A History of the Green Party in Ontario: Frank de Jong
After almost 20 years of glacially slow growth the Green Party of
Ontario is at long last starting to show signs of life. In the provincial
election, expected in April, we will be fielding a full or near full
slate of candidates and we will be presenting a professionally looking
and sounding platform document. Party memory is growing and social
cohesion among party members is generally quite high. We are appearing
in public opinion polls at around 3% of the popular vote. These are
all encouraging signs for a party that has languished between the
floor and the wax for 15 years.
The Party has grown so very slowly for a variety of reasons. It was
founded too early, before the greater green movement grew to the point
that it needed or wanted an electoral wing. The "wrong"
people started the party. The other parties were "green enough"
for the average voter. Ontario was not noted for it's ecological wonders
and the voters don't consider nature conservation a priority. Pollution
and resource depletion were not serious enough to matter to voters.
Any or all of the above reasons will do.
The first setback to the GPO was that the people who founded the
Canadian and Ontario Greens in 1983 abandoned the party after it did
very poorly in the 1984 federal election. These early Greens assumed
they would do well at the polls, and even elect MPPs, by virtue of
their ideas alone. But, alas, they found out that ideas must be supported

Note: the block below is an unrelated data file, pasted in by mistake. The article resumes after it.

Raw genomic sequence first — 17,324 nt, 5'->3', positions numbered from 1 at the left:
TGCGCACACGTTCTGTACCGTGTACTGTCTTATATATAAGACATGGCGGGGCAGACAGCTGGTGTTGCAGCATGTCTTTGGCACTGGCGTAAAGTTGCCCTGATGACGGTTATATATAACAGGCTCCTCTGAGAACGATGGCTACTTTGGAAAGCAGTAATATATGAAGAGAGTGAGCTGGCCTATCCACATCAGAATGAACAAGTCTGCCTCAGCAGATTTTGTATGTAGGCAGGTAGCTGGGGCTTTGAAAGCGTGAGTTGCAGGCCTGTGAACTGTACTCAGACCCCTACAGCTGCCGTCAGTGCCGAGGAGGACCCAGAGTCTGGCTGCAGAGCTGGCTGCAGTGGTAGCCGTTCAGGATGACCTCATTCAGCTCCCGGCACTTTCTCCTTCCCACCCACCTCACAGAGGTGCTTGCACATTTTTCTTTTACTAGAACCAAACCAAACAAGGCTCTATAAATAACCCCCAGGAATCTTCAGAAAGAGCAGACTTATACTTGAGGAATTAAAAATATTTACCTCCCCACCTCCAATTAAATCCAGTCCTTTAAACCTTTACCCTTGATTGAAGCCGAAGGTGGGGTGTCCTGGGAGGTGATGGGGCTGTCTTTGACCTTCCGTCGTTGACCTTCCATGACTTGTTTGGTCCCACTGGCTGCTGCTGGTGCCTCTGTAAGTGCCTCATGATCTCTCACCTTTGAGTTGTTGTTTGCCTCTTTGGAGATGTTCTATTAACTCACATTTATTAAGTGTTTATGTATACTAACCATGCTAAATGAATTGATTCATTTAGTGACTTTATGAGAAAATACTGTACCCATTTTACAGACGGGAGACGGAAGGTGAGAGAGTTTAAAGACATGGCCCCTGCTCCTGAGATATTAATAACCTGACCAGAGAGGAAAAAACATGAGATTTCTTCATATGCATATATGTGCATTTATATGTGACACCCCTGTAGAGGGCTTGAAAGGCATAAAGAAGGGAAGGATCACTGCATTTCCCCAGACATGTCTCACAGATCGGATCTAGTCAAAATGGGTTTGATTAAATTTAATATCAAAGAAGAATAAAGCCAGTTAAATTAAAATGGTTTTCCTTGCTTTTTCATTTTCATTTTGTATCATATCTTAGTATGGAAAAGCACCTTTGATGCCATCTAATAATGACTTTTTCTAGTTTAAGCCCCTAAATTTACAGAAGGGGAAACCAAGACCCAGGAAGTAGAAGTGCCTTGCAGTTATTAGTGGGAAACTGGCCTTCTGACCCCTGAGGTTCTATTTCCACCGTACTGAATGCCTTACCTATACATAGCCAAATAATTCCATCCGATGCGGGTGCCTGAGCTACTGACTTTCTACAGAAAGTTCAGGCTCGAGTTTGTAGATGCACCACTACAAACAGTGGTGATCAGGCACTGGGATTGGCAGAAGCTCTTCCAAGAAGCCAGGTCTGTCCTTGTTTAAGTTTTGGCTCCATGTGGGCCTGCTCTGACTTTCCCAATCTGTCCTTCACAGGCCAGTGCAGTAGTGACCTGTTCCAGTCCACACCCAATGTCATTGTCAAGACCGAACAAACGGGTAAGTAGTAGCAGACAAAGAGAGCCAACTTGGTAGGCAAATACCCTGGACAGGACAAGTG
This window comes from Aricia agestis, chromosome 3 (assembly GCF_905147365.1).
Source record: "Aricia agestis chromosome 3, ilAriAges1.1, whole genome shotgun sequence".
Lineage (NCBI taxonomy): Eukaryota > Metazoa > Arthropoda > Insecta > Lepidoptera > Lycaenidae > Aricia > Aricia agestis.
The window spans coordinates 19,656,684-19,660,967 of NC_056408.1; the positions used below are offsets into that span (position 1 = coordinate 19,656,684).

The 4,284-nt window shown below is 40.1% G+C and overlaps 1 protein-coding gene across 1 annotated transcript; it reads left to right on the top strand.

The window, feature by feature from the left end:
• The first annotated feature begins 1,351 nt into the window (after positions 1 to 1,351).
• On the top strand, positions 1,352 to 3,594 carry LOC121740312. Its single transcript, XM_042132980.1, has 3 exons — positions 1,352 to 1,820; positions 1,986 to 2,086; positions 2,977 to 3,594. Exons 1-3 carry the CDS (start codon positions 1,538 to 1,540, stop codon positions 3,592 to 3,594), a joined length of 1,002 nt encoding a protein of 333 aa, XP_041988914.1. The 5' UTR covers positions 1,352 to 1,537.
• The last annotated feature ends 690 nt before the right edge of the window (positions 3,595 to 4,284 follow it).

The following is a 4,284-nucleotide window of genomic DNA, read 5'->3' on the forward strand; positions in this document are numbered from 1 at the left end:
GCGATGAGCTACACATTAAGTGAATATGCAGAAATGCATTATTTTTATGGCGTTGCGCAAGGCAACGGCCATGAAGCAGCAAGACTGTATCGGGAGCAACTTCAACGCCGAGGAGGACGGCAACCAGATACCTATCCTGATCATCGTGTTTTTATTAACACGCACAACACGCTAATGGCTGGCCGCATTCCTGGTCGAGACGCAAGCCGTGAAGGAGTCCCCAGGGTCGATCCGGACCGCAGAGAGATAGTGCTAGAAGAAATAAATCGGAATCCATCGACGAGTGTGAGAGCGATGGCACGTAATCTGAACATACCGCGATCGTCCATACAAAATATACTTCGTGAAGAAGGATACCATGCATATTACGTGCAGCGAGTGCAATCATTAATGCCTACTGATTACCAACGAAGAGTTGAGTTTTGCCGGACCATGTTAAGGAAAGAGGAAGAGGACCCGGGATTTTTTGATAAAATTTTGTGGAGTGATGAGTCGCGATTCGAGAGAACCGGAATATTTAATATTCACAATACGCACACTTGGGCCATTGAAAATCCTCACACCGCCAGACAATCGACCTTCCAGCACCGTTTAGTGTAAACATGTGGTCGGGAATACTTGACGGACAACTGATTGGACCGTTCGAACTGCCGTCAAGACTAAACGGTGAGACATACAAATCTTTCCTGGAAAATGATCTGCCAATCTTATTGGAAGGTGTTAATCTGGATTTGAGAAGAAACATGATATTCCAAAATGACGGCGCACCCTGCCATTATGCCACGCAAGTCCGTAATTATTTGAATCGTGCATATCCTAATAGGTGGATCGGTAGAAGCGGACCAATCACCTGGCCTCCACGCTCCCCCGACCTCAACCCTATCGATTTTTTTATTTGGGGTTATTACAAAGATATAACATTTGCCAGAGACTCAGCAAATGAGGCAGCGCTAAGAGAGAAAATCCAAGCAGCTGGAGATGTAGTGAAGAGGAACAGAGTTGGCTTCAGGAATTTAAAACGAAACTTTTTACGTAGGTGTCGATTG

by organization, credible candidates and money, which all had been
in short supply.
The GPO barely survived the 1985 mass exodus of members. Those who
inherited the party by default had too much time on their hands and
turned the party into a radically decentralized organization. The
first GPO Constitution defined the organization as an "anti-party
party", designed to be an integral part of the larger green movement,
not independent of it. It was structured to be controlled by local,
grassroots, green groups and not have a centralized traditional political
party structure. The Constitution didn't allow for a province-wide
membership list or policy development. There was to be no leader in
an effort to prevent careerism and prevent the media from having a
particular individual to praise or blame. The idea was that green
groups around the province would choose and support one of their members
as the Green candidate in each election. (This flat hierarchy model
was the structure de jour of the other social and environmental organizations
of the era that shared a similar distrust of top-down decision-making.)
In the 1990 provincial election we ran 40 candidates, but the party
had no leader, no support structure, no policy or platform, and no